Q&A with Pianist Boris Giltburg, Part 1

Today marks the birthday of one of Russia’s most celebrated composers, Sergei Prokofiev, born April 23, 1891. A brilliant composer whose life straddled a difficult cultural and political time in his native land, Prokofiev often had to tread a thin, precarious line between his private artistic life and his dual-life as a public figure in Soviet Russia. Like his fellow countryman and composer, Dmitri Shostakovich, Prokofiev was accused of atonality early on in his career, a charge against which he staunchly defended himself. Both composers were publicly admonished in 1948 with the Zhdanov decree which accused them of formalism; music that did not conform to the Soviet doctrine.

Fortunately Prokofiev’s legacy—his music—can now exist without the heavy drapery of its Soviet cultural significance. However, in works like the three ‘War’ Sonatas for piano, looking into the past can yield clues to the many facets and characters that form within these great works. The complexities are manifest, and navigating between fact and extra-musical fiction is a difficult process that one should approach with trepidation.

Credit: Sasha Gusov

Boris Giltburg. Credit: Sasha Gusov

In a two-part post concert pianist Boris Giltburg, who has been widely praised for his recording of Prokofiev’s ‘War’ Sonatas, and who performed the Eighth Sonata at The Phillips Collection in November 2013, offers us his perspectives on Prokofiev’s life and music.

Q: Prokofiev worked on the ‘War’ Sonatas in tandem (at the outbreak of war in 1939), thinking about them as a collective whole. How does that influence your ideas in performance and more specifically what do you make of the transition from the clangor and violence of the last movement of the Seventh Sonata into the broad melodic landscape of the Eighth?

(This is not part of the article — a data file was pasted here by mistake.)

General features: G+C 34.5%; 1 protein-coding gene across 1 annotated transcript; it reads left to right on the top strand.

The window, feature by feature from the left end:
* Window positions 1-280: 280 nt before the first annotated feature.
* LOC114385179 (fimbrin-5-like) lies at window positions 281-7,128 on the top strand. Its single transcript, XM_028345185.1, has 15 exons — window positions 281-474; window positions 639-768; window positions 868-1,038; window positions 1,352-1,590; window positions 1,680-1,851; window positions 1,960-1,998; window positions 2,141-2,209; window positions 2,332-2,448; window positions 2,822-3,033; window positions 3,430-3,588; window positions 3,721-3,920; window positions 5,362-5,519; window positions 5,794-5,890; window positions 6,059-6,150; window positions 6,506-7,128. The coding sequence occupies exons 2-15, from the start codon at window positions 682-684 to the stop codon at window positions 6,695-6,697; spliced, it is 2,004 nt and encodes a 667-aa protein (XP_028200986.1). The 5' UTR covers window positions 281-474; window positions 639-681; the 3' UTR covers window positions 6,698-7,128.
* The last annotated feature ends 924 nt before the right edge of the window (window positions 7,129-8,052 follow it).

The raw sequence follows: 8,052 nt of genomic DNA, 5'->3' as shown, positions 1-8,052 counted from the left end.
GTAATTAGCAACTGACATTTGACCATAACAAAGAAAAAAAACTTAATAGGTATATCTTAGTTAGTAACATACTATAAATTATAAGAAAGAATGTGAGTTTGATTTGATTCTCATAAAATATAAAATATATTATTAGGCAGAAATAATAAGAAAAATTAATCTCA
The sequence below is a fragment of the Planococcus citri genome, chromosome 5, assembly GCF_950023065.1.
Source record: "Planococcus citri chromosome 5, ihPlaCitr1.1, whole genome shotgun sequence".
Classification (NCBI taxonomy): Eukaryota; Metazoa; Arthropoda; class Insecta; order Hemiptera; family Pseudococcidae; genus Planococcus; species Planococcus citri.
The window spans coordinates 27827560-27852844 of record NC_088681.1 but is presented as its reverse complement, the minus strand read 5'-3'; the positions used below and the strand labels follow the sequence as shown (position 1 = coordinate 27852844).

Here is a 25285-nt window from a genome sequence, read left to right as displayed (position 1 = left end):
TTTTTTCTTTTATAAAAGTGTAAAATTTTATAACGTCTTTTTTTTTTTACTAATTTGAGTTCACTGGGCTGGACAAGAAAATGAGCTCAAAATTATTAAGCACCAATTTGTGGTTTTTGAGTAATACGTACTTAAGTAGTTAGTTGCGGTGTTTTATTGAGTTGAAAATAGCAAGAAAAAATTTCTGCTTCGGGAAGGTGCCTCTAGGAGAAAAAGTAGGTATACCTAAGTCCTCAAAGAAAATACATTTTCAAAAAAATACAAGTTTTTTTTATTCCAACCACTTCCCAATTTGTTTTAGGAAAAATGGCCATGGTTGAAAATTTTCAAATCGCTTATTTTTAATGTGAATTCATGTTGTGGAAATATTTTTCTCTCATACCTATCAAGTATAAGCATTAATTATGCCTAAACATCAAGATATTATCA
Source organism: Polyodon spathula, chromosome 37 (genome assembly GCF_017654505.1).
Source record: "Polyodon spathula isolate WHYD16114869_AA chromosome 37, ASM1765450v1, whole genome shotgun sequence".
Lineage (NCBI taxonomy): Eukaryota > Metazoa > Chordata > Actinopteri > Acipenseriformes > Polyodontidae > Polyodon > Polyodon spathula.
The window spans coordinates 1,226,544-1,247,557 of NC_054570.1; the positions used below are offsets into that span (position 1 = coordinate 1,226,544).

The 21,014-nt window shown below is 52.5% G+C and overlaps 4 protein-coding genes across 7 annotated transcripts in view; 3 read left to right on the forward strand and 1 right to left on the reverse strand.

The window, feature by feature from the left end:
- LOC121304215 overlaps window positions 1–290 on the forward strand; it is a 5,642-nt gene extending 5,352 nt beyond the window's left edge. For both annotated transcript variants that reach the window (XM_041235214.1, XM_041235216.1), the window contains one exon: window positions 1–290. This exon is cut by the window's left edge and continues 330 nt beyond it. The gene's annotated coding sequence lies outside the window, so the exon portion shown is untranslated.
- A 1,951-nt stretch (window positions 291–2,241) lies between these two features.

A: I’ve never performed even two of the three sonatas in the same concert, to say nothing of doing all three together! My personal experience has so far only allowed me to tackle one sonata at a time—even when recording all three, we neatly split them over three days. I imagine that if one had to perform the Seventh and Eighth in a row, the beginning of the Eighth would serve as a temporary area of tranquility between the end of the Seventh and the nearly-as-violent development of the Eighth’s first movement. I also wonder if in the listeners’ minds a connection would be formed between the second movement of the Seventh, very deep with warm, dark colors (think Kafka or Bulgakov), and the second theme of the Eighth’s first movement, which shares some of those traits (though cooler in mood); or indeed between the opening lines of the two movements (second movement of the Seventh and first movement of Eighth)—both long and winding, both giving the semblance of lyricism, and both being starting points which then lead into a gradually worsening situation.

If looked upon as one big whole, the ten movements of the ‘War’ Sonatas form an incredibly rich narrative. The Eighth, with its unrivaled breadth of scope, is probably the highlight as Prokofiev has surpassed himself there, creating a work of art that to me has the ring of a nearly universal truth. Then—preceding it—the Seventh, the first movement of which is all about the ‘horrors within’ for me: the fear of being arrested, to be exiled, never to be seen again (I imagine its second theme to be about the hopelessness of such an exiled person, and the end, with its rapid gun-fire exchanges, to be an execution by firing squad.) And then comes the second movement, the darkest and most personal of the ten, and the finale, allegedly the triumph of the human spirit over all calamities, but just as easily the triumph of some well-oiled, soulless machine over, well, basically everything—including the human spirit. The Sixth is the hardest to define in a few words, as its movements are the least unified: the first, oscillating between the uttermost barbaric violence and a ghostly, impersonal second theme; the second, a spiky march with a (dark) fairytale middle section; the third, a slow, dreamy, escapist waltz and the finale, with its fiendish drive, deceptively sweet second theme and that wonderful middle section of chromatic lines slowly crawling downwards.

How great it is to be able to work with such material!